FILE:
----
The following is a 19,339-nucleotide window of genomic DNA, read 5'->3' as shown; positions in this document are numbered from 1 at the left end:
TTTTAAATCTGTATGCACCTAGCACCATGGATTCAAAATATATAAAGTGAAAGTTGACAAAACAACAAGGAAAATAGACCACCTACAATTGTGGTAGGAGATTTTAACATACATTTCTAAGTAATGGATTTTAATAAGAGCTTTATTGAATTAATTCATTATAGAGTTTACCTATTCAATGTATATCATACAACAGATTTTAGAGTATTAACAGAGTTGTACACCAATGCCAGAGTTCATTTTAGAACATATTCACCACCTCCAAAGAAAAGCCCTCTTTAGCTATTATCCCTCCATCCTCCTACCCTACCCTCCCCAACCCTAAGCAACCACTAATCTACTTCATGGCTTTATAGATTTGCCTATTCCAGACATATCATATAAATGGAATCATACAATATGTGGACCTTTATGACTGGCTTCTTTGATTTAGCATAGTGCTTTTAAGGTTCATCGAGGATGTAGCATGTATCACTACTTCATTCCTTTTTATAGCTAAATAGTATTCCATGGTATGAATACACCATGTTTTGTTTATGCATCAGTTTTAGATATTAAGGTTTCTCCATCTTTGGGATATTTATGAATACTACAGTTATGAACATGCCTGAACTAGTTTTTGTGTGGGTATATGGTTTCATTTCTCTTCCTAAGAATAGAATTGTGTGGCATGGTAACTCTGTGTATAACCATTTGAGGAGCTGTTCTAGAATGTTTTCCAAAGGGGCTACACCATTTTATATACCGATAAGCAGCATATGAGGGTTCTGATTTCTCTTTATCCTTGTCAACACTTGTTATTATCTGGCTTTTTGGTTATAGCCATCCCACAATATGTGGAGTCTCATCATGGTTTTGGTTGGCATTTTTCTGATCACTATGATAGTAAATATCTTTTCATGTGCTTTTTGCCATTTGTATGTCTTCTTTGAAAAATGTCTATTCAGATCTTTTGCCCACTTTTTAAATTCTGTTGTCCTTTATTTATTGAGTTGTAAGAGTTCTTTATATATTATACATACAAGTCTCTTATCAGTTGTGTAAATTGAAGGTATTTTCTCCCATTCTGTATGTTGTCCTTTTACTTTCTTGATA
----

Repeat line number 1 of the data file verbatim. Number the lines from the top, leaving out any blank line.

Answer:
The following is a 19,339-nucleotide window of genomic DNA, read 5'->3' as shown; positions in this document are numbered from 1 at the left end: